By Beth Donze, Clarion Herald, River of Faith
The characteristically humble Landry Dempster becomes even more so when asked about the stunning results of his artistry on display inside St. Gertrude Church in Des Allemands.
About 20 years ago, Dempster, a gifted woodcarver, completed three major pieces of church furniture for St. Gertrude’s sanctuary:
- An oak lectionary embossed with tupelo-wood carvings of the Alpha and the Omega;
- A 4 1/2-foot-wide oak pulpit;
- And a cypress stand for St. Gertrude’s tabernacle, completed at the request of Father Benedict Joseph Quang, the church’s then-pastor.
On the face of this tabernacle stand – below traditional Christian images of the cross, grapes, wheat, the chalice and the paten – is a pair of gray-painted catfish Dempster carved out of tupelo wood.
The catfish, a nod to Des Allemands’ standing as “The Catfish Capital of the World,” were specifically requested by Father Quang. The priest told Dempster that no other type of fish but catfish would suffice for his new tabernacle stand. He would even tell his flock: “Y’all can come look at everything we have in the church, but do not touch my fish!”
Sadly, Father Quang died before he was able to articulate his complete vision for Dempster’s final carving assignment: St. Gertrude’s generously proportioned pulpit. The priest left behind only two general instructions: the dimensions of the piece; and a request that the pulpit include carvings of angels.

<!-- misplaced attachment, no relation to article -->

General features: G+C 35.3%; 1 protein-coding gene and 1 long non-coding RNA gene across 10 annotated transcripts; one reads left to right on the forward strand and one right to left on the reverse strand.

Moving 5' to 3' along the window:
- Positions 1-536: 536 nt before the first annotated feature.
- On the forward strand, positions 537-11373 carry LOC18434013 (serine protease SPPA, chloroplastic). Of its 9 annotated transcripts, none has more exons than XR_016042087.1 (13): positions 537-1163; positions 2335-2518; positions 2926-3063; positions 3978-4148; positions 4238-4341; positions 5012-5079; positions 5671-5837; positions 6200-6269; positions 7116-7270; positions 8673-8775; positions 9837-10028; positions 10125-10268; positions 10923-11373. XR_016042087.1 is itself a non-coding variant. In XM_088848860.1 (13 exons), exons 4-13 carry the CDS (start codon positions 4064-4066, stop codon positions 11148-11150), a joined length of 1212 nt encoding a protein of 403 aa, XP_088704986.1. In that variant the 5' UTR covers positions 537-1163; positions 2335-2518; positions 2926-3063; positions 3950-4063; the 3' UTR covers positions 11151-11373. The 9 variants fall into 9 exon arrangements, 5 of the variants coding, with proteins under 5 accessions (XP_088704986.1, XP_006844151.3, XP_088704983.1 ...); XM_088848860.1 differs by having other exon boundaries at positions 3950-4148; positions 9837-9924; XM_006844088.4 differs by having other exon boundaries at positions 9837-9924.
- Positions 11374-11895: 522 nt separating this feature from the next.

“The angels,” Dempster sighed, pointing to the pulpit’s trio of cherubs, each of which required 75 to 100 hours to carve. “That was the hardest (part).”
Fish are featured prominently in Catholic art and architecture, given their significance in the New Testament. The fish – or ichthus – is one of the most universally recognizable symbols of Jesus.
How are fish portrayed in your parish church? Email Beth Donze at firstname.lastname@example.org.
Click here to view the Clarion Herald flipbook, “River of Faith: 300 Years as a New Orleans Catholic Community – 1718-2018”